Congratulations! You’ve had your baby and are growing accustomed
to your “new normal”. During the initial postpartum period,
you may experience a range of emotions and physical adjustments. In addition
to following your care giver’s discharge instructions, try the following:
- Rest as much as possible—resist the urge to pack chores into baby’s
sleep times. Instead, sleep when your baby is sleeping, and ask family
and friends for help with meals and housework.
- Limit the number of visitors—everyone is anxious to meet baby but
having a steady stream of visitors can leave parents feeling exhausted.
- Eat a healthy diet and drink lots of water.
- Hold your baby skin-to-skin—this isn’t just for the hospital!
Studies show that skin-to-skin increases oxytocin in both baby and mom;
a hormone that creates feelings of love and happiness and is also crucial
- Always practice Safe Sleep: Place your baby in a bassinet or crib in a
back-lying position without blankets, stuffed animals or bumper pads at
every nap. Do not sleep with your baby in your bed, couch, or recliner.
- Attend all postpartum and pediatric health care appointments.
Everyone has a role in helping care for a new family. Whether it’s
preparing meals, doing chores or running errands, there are lots of ways
to help a new mom or dad, so just ask how you can help!
Postpartum Depression and Anxiety
Many people have heard the term “postpartum depression” but
there are actually many symptoms under the umbrella of postpartum mood
disorders, beyond depression. Postpartum mood disorders affect about 1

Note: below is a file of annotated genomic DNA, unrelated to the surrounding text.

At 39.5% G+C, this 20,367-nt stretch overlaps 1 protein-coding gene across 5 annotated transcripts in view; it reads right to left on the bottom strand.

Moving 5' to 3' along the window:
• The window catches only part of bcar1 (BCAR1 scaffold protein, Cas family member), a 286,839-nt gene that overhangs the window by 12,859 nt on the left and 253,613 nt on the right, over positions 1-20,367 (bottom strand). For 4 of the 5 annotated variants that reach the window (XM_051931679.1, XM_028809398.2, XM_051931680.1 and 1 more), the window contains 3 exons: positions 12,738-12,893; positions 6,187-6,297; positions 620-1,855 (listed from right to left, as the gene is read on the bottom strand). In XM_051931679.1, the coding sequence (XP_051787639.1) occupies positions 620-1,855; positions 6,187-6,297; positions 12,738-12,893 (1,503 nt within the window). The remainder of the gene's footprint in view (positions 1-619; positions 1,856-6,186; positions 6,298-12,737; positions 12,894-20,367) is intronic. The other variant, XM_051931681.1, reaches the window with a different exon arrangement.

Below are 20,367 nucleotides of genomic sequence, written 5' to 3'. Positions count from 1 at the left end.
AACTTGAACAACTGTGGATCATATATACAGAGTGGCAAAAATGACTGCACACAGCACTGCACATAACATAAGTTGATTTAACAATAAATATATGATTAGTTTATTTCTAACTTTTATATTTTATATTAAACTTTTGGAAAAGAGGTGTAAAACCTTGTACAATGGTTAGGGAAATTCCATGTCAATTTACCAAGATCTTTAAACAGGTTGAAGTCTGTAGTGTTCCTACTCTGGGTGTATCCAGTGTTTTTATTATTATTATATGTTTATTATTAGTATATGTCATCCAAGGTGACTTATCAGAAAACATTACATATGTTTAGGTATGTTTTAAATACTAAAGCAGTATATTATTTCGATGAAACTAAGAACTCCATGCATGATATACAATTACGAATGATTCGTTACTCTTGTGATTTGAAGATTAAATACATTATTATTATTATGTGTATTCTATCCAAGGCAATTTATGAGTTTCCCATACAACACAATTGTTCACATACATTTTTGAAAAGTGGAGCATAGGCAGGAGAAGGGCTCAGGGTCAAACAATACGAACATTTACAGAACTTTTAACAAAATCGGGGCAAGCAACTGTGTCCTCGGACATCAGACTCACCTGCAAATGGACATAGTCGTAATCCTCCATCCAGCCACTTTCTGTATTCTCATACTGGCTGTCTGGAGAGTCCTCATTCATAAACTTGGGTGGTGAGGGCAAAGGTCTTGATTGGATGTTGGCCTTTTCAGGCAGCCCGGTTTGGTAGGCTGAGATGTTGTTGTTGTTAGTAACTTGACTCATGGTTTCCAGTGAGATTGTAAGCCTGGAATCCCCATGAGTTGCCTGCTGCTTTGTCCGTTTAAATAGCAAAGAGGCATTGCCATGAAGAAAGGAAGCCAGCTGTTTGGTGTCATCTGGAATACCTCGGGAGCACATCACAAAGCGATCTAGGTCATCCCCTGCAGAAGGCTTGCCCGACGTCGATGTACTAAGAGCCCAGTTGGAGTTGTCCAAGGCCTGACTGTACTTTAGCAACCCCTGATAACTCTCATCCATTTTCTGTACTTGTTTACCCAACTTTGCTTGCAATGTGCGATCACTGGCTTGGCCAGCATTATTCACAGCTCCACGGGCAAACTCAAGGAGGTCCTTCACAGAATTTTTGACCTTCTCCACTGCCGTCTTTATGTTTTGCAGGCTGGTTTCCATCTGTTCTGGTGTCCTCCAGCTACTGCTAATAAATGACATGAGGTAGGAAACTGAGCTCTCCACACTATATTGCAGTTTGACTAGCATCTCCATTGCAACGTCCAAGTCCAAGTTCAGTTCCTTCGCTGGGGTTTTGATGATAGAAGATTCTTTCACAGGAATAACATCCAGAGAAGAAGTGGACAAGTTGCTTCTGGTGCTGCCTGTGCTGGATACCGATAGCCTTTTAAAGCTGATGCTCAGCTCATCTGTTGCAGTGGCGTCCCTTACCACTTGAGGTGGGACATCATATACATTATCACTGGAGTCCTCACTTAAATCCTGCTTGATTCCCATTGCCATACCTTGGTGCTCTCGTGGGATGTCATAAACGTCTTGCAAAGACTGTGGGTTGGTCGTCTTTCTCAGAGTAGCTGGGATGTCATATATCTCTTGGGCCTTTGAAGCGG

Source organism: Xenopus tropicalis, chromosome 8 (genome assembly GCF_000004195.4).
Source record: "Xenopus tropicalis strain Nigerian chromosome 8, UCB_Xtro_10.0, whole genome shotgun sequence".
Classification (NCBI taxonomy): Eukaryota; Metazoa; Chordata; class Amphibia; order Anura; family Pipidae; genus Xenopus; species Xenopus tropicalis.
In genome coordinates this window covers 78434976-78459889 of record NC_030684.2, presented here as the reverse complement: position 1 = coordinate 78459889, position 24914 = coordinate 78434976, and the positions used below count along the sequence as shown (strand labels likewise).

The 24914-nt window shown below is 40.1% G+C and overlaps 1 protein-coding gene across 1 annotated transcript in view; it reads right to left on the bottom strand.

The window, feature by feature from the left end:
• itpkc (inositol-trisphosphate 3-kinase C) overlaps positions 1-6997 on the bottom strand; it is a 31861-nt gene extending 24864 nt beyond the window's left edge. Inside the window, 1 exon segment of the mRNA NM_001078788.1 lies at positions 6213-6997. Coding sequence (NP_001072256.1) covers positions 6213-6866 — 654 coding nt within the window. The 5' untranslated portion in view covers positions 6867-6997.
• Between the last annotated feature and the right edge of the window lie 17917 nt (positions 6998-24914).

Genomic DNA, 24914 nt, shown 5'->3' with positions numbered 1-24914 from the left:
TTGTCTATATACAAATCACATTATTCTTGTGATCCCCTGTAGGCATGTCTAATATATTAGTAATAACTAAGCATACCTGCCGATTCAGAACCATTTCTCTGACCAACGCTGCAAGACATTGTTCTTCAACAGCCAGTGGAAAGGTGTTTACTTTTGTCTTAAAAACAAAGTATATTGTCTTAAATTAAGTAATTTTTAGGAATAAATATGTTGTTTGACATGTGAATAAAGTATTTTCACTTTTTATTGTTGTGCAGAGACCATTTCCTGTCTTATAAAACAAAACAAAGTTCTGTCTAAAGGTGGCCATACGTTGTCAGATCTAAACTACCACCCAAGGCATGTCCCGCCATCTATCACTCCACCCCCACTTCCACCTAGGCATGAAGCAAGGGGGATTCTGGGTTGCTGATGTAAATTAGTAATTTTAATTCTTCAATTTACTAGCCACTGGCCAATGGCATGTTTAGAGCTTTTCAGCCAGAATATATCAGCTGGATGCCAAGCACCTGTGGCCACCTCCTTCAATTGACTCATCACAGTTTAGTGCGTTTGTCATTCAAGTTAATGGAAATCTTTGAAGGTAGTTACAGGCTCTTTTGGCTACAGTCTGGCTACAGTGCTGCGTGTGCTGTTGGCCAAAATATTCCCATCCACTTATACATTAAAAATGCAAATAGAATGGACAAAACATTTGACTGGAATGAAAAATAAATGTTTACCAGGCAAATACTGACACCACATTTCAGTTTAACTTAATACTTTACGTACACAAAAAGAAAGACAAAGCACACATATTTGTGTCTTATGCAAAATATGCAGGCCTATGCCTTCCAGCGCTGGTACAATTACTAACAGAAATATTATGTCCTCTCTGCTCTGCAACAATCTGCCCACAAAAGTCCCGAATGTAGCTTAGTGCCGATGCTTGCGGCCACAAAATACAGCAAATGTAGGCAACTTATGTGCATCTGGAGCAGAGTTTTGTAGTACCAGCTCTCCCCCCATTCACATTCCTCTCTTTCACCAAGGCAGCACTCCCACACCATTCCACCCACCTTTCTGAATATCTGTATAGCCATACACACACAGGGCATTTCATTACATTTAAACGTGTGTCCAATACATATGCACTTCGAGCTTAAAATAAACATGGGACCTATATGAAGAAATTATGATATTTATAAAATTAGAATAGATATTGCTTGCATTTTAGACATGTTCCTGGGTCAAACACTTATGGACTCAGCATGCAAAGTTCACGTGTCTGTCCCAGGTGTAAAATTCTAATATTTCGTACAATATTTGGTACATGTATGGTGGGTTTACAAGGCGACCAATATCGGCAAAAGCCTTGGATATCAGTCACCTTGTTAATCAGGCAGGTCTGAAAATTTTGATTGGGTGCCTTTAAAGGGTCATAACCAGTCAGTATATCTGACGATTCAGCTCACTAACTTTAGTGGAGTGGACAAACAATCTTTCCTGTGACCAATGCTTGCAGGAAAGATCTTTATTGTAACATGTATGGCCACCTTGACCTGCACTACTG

in 7 families. The dramatic change in hormone levels, changes in thyroid
function, sleep deprivation and the stresses of new motherhood can all
contribute to the mental health of a pregnant or postpartum mother.
While bringing a new baby into the family is often a joyous time, moms
and dads can experience a full range of emotions. Many different types
of feelings are normal, but it’s important to know symptoms and
risk factors for postpartum depression and anxiety.
Did you know that dads can experience postpartum depression to? If a new
mom is struggling with a postpartum mood disorder, her partner has a higher
chance of developing depression as well.
For a full list of risk factors, visit
Symptoms of postpartum mood disorders can range from mild to severe. It
can be hard to identify signs especially if they seem unrelated, but having
supportive people around you and keeping in touch with your health care
providers can help connect the dots sooner. Symptoms include:
- Feeling sad, helpless or overwhelmed
- Feeling anxious or panicky
- Trouble sleeping, even when baby sleeps
- Regret having a baby
- Fear of leaving the house or being alone
- Trouble coping with daily tasks
- Difficulty concentrating
- Unexplained anger or irritability
- Feelings of guilt for the symptoms above
If you are experiencing more serious symptoms, such as feelings that you
may harm yourself or your baby, call 911 or seek help immediately at your
local Emergency Department.
Find out more about symptoms and how other moms describe them at http://www.postpartumva.org/symptoms/
If you or a loved one are struggling with symptoms of a postpartum depression
and anxiety, help is available.
Talk one-on-one with your healthcare provider
Visit these pages to learn about state and local resources:
Call Postpartum Support International for local resources:
*Facts and risk factor information provided by Postpartum Support International
and Postpartum Support Virginia